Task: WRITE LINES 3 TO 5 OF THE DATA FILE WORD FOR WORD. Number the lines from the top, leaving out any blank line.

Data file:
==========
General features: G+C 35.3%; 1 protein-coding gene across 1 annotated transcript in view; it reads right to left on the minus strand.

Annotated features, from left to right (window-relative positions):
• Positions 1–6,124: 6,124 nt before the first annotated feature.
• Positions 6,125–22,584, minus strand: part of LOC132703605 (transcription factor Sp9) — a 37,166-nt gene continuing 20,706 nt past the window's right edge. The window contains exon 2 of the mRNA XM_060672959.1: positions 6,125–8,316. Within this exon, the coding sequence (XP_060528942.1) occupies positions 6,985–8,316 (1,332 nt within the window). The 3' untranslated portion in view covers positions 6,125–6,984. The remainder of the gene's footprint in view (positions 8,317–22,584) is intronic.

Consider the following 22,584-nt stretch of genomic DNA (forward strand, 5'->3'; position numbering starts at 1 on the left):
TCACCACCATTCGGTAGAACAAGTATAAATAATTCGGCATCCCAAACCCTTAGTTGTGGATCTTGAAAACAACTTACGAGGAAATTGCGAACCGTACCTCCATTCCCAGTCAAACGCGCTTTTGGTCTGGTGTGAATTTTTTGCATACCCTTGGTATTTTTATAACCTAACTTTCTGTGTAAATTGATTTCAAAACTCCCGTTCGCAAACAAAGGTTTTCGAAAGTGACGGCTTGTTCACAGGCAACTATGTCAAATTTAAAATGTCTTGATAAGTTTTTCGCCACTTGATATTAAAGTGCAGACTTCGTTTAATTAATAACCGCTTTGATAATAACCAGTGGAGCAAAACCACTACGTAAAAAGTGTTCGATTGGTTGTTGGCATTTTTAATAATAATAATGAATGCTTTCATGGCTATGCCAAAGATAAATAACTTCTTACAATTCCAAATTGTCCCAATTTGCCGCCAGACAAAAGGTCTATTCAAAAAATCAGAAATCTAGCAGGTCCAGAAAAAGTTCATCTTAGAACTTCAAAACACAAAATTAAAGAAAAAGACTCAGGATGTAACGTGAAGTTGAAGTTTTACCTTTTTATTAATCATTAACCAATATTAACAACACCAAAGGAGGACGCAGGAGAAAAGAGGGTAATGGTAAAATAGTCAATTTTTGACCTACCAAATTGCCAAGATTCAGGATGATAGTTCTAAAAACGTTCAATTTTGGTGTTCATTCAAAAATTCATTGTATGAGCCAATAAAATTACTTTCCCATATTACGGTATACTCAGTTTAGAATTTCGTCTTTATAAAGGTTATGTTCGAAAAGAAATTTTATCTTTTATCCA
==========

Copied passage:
• Positions 1–6,124: 6,124 nt before the first annotated feature.
• Positions 6,125–22,584, minus strand: part of LOC132703605 (transcription factor Sp9) — a 37,166-nt gene continuing 20,706 nt past the window's right edge. The window contains exon 2 of the mRNA XM_060672959.1: positions 6,125–8,316. Within this exon, the coding sequence (XP_060528942.1) occupies positions 6,985–8,316 (1,332 nt within the window). The 3' untranslated portion in view covers positions 6,125–6,984. The remainder of the gene's footprint in view (positions 8,317–22,584) is intronic.

Consider the following 22,584-nt stretch of genomic DNA (forward strand, 5'->3'; position numbering starts at 1 on the left):